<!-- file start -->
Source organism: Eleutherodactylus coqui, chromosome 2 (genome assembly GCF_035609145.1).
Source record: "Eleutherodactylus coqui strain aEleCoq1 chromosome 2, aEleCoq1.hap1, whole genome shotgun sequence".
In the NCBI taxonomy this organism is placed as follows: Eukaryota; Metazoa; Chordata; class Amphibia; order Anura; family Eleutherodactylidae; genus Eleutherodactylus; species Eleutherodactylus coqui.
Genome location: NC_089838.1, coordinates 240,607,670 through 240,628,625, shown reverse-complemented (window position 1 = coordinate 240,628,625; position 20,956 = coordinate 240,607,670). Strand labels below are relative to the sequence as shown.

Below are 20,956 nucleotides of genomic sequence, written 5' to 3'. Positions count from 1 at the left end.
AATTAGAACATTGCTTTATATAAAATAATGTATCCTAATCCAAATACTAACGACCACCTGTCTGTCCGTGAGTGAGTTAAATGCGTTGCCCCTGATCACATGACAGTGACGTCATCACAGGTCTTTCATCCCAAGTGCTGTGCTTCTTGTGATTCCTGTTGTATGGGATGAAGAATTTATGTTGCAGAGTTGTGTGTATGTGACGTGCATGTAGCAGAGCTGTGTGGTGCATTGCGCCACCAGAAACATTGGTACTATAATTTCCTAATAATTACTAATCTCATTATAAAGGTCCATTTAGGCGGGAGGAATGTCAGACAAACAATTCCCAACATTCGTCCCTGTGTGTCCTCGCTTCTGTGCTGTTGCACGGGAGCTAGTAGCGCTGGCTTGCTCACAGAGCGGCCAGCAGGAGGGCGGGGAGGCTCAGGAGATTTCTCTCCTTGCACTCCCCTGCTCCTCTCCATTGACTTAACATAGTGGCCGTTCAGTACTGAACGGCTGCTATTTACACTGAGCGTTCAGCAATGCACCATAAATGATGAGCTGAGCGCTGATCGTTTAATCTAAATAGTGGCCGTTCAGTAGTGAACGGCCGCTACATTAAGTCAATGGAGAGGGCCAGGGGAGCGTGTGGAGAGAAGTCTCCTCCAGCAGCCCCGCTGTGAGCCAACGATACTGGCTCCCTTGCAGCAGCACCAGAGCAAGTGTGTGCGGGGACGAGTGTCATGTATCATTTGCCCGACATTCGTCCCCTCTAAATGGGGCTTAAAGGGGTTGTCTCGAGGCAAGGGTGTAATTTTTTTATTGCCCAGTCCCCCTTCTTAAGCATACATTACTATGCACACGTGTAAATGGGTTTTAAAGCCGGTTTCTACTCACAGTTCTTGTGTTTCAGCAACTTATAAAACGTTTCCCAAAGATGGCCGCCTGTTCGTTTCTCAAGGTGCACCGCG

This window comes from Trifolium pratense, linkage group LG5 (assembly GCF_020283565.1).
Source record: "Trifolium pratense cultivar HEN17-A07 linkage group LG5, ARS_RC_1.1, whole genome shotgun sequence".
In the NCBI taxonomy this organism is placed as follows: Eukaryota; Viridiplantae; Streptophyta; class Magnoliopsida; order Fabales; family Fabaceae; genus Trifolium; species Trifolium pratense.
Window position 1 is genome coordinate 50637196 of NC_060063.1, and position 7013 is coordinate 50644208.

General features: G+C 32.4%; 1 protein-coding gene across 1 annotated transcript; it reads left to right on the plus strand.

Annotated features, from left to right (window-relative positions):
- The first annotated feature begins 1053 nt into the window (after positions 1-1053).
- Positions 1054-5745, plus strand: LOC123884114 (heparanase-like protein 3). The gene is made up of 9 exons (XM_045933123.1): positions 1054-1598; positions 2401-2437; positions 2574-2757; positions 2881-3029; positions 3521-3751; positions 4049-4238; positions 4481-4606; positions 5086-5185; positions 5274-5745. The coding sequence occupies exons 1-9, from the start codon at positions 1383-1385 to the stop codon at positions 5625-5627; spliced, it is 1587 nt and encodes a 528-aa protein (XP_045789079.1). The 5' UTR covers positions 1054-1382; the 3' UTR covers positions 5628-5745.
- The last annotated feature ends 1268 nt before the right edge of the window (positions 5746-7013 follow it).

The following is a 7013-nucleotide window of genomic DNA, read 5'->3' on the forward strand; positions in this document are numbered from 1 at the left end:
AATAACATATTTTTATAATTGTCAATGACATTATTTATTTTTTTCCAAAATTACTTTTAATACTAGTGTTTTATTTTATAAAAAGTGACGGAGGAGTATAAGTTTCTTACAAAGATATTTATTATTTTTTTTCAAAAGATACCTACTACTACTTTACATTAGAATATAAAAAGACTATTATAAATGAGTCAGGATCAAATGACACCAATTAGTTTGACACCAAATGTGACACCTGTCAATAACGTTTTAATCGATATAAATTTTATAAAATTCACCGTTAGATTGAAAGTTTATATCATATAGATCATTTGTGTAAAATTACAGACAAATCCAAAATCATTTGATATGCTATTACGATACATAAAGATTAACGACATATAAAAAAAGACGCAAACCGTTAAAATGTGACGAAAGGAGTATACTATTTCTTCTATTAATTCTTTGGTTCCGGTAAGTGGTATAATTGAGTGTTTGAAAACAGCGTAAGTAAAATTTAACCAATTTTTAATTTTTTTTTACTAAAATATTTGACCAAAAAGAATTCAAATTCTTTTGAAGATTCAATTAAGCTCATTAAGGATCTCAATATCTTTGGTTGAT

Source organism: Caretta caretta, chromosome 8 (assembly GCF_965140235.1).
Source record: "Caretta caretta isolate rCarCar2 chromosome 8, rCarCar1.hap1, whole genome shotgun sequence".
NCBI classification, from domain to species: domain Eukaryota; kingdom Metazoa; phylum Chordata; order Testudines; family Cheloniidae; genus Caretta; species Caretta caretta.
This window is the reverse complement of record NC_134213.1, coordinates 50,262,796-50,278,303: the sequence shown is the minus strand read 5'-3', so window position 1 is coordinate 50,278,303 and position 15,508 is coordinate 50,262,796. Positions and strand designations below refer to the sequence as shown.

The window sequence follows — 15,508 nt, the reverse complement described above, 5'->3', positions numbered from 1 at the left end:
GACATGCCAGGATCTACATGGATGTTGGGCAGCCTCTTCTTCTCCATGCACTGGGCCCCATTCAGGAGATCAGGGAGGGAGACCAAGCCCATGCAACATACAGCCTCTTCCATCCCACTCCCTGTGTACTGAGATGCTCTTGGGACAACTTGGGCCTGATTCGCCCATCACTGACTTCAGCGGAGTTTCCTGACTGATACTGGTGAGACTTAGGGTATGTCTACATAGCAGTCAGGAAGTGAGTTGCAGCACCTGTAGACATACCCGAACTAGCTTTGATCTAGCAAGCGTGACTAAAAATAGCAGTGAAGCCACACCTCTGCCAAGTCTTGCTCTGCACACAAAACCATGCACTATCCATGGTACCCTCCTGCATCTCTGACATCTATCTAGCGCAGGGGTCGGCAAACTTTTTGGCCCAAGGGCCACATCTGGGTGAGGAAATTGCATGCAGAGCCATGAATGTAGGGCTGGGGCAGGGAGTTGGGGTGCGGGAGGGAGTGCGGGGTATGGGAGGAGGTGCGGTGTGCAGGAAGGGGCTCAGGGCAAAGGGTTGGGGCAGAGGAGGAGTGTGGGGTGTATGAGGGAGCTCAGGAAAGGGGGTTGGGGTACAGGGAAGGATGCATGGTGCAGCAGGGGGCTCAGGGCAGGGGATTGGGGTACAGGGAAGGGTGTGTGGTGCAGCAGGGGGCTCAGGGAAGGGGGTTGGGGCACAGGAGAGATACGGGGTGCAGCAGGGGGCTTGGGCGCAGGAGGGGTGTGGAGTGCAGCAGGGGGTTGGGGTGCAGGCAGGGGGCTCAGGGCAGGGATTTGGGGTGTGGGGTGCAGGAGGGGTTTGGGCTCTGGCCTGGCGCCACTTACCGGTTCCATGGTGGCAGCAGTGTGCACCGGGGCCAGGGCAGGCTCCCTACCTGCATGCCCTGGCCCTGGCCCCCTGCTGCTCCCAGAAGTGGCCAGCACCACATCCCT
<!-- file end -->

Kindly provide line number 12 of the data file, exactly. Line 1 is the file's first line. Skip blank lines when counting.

Annotated features, from left to right (window-relative positions):